WARSAW, Poland — A specialist clinic in Poland said Tuesday it is ready to admit and treat a Pole who is at the center of a life-support dispute in Britain.

The middle-aged man, identified only as R.S., was removed from life support treatment after a British court agreed Monday with an earlier ruling that ending such treatment was in the best interests of the man.

The man’s wife and children said he should be allowed to die, but his mother, sisters and niece argued that the man’s Catholic faith meant he wouldn’t have wanted his life terminated.

They have appealed previous similar decisions to British courts and to the European Court of Human Rights in Strasbourg, but the pleas have been rejected.

The man, a British resident for years, remains in a coma at a Plymouth hospital after suffering a cardiac arrest of some 45 minutes on Nov. 6. Doctors say his brain has been severely and permanently damaged.

Neurosurgeon Wojciech Maksymowicz said Tuesday that the “Budzik” (or “Alarm Clock”) clinic in Olsztyn, northern Poland, which has brought patients out of comas in the past, is ready to take the man in. He said that to his knowledge, the man is breathing unassisted.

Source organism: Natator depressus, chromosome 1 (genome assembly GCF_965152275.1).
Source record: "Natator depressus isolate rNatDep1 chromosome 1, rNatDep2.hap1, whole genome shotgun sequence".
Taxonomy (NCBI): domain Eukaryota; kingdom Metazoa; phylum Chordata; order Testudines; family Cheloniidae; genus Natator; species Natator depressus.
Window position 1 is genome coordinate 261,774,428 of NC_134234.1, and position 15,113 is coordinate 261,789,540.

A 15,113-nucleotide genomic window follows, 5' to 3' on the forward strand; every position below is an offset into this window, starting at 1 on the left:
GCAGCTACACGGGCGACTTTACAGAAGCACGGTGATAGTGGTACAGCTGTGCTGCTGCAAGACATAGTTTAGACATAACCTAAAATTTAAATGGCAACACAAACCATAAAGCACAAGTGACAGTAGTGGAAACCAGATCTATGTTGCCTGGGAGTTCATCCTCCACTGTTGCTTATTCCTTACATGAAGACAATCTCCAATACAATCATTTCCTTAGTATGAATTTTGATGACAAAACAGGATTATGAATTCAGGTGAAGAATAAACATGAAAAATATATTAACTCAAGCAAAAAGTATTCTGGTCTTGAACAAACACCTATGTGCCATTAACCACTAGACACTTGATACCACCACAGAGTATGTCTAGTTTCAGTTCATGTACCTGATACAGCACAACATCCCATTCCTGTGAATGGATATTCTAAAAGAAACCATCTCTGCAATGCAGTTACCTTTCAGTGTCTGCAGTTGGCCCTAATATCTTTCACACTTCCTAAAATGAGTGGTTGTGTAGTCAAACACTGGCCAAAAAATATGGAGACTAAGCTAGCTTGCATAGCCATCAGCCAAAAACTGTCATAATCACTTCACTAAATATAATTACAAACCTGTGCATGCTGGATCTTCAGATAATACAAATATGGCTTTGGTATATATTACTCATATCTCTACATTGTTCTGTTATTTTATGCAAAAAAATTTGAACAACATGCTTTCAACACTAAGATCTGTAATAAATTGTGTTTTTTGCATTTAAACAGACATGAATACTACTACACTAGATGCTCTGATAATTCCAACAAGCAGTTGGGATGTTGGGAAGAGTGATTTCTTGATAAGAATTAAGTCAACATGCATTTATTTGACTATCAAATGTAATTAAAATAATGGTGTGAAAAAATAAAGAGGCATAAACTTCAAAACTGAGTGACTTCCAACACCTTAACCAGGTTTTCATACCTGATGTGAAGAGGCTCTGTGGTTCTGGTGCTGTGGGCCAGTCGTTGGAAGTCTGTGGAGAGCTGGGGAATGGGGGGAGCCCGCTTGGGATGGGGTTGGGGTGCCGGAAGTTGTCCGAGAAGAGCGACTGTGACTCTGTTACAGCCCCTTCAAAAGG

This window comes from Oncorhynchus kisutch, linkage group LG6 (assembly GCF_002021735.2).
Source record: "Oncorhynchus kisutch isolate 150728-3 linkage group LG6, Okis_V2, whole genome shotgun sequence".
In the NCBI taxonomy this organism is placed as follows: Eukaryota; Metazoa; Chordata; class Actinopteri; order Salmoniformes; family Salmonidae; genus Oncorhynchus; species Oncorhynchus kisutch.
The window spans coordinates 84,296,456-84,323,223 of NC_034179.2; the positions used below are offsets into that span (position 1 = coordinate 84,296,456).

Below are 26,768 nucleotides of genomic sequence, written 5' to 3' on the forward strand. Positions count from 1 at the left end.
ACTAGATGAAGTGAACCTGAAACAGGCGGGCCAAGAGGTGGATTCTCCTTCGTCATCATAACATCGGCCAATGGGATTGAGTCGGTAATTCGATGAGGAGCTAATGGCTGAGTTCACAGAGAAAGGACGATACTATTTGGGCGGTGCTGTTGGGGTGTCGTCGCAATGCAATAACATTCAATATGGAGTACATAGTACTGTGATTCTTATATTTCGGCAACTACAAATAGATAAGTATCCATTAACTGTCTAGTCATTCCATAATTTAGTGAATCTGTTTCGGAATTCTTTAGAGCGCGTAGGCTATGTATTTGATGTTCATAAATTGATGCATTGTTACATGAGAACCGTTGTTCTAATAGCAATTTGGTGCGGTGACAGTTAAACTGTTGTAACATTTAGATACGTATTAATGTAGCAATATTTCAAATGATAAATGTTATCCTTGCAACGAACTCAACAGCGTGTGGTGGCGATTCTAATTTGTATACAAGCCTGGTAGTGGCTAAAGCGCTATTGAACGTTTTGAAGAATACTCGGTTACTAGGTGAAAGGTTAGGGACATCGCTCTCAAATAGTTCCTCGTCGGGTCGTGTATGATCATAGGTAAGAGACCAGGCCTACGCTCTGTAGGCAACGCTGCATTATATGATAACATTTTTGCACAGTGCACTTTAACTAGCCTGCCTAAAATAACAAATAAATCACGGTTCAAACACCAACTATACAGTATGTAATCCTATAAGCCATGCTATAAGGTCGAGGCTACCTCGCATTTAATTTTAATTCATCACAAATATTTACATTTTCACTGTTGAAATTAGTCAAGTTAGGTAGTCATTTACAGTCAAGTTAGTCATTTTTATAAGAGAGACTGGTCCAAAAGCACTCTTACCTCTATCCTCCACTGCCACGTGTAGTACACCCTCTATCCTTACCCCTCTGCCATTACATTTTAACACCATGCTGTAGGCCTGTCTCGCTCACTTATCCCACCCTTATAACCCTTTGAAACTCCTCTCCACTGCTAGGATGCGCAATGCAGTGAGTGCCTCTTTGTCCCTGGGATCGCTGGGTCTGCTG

“It does not matter whether he is in a vegetative state or minimal consciousness. In such a situation, you have to hold out your hand to the patient and try,” Maksymowicz told reporters.

An aide to Polish President Andrzej Duda had a long conversation Monday with British Ambassador Anna Clunes about the patient, while the head of Poland’s Catholic Church, Archbishop Stanislaw Gadecki, has written to his counterpart in England and Wales, Cardinal Vincent Nichols, asking him to support efforts toward a continued treatment for the man.

The family, however, told Poland’s state news agency PAP that a Polish consul in Britain has been denied access to the man.